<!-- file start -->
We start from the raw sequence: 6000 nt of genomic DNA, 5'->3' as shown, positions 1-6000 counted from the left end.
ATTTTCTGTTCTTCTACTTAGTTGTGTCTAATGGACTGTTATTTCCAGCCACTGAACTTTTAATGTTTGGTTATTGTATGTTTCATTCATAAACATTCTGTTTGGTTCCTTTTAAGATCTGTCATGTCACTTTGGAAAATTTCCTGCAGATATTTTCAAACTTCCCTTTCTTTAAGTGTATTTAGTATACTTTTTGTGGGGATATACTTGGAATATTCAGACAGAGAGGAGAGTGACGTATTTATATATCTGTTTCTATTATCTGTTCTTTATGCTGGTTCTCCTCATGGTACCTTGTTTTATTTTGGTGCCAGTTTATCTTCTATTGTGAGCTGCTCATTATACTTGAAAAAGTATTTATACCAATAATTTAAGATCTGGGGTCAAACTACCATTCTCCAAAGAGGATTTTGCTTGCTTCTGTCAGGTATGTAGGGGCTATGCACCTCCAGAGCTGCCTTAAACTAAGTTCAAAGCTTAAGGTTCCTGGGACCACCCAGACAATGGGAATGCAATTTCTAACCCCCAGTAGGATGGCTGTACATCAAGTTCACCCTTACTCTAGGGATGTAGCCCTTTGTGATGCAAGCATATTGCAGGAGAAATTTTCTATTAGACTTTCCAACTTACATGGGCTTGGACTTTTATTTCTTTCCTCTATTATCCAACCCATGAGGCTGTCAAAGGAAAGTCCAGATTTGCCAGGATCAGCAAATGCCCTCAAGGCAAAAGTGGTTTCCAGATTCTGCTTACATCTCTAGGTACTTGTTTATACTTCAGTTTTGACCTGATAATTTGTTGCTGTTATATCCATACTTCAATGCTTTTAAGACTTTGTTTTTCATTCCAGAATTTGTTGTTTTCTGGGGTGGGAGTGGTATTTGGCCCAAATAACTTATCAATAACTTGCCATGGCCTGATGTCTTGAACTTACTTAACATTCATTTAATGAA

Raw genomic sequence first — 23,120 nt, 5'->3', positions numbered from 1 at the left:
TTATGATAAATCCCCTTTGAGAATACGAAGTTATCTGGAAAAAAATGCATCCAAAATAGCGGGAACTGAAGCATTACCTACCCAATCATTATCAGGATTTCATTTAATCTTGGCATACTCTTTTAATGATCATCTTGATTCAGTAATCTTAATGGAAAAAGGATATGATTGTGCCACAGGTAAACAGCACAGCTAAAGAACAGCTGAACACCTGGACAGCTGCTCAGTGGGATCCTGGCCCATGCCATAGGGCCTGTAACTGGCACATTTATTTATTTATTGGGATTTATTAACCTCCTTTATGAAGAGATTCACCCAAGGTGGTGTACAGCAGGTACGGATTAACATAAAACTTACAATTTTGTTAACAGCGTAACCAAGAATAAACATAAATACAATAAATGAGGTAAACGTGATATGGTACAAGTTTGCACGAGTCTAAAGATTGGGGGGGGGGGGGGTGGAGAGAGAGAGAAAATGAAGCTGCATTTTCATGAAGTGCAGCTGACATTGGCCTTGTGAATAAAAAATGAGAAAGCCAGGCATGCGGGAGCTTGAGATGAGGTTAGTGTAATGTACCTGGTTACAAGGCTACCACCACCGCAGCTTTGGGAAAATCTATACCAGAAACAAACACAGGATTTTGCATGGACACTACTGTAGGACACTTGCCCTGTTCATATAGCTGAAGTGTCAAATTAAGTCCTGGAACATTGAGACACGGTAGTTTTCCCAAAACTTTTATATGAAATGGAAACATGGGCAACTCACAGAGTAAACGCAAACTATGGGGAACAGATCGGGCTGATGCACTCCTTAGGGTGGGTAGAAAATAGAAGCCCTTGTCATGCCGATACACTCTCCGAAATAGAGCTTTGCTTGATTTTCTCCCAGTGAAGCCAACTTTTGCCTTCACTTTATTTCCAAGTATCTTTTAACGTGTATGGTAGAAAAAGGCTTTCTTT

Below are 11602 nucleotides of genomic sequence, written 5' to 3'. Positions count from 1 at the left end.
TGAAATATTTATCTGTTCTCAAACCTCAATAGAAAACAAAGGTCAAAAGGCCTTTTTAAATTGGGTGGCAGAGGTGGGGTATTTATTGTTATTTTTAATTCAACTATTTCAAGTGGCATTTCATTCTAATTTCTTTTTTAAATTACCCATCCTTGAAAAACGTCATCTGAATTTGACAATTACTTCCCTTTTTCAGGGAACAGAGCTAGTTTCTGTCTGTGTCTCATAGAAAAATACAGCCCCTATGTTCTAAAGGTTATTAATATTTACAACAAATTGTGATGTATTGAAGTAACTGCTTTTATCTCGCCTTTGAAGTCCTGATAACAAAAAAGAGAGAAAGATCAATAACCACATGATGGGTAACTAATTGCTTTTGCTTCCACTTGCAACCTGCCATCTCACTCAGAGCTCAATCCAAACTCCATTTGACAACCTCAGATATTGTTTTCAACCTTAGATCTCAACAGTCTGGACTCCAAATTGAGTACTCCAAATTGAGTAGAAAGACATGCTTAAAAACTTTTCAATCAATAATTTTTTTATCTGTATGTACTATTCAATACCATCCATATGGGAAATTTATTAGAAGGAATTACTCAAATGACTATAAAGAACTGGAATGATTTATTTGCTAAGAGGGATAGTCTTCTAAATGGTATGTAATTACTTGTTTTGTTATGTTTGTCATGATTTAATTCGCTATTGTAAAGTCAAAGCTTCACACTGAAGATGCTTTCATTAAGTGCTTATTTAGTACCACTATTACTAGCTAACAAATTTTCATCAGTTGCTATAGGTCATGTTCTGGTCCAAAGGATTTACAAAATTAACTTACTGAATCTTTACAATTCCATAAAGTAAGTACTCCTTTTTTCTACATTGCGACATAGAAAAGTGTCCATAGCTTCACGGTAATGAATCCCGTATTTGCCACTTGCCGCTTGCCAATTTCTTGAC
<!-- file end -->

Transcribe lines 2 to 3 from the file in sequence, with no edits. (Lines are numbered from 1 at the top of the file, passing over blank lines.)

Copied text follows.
ATTTTCTGTTCTTCTACTTAGTTGTGTCTAATGGACTGTTATTTCCAGCCACTGAACTTTTAATGTTTGGTTATTGTATGTTTCATTCATAAACATTCTGTTTGGTTCCTTTTAAGATCTGTCATGTCACTTTGGAAAATTTCCTGCAGATATTTTCAAACTTCCCTTTCTTTAAGTGTATTTAGTATACTTTTTGTGGGGATATACTTGGAATATTCAGACAGAGAGGAGAGTGACGTATTTATATATCTGTTTCTATTATCTGTTCTTTATGCTGGTTCTCCTCATGGTACCTTGTTTTATTTTGGTGCCAGTTTATCTTCTATTGTGAGCTGCTCATTATACTTGAAAAAGTATTTATACCAATAATTTAAGATCTGGGGTCAAACTACCATTCTCCAAAGAGGATTTTGCTTGCTTCTGTCAGGTATGTAGGGGCTATGCACCTCCAGAGCTGCCTTAAACTAAGTTCAAAGCTTAAGGTTCCTGGGACCACCCAGACAATGGGAATGCAATTTCTAACCCCCAGTAGGATGGCTGTACATCAAGTTCACCCTTACTCTAGGGATGTAGCCCTTTGTGATGCAAGCATATTGCAGGAGAAATTTTCTATTAGACTTTCCAACTTACATGGGCTTGGACTTTTATTTCTTTCCTCTATTATCCAACCCATGAGGCTGTCAAAGGAAAGTCCAGATTTGCCAGGATCAGCAAATGCCCTCAAGGCAAAAGTGGTTTCCAGATTCTGCTTACATCTCTAGGTACTTGTTTATACTTCAGTTTTGACCTGATAATTTGTTGCTGTTATATCCATACTTCAATGCTTTTAAGACTTTGTTTTTCATTCCAGAATTTGTTGTTTTCTGGGGTGGGAGTGGTATTTGGCCCAAATAACTTATCAATAACTTGCCATGGCCTGATGTCTTGAACTTACTTAACATTCATTTAATGAA

Raw genomic sequence first — 23,120 nt, 5'->3', positions numbered from 1 at the left: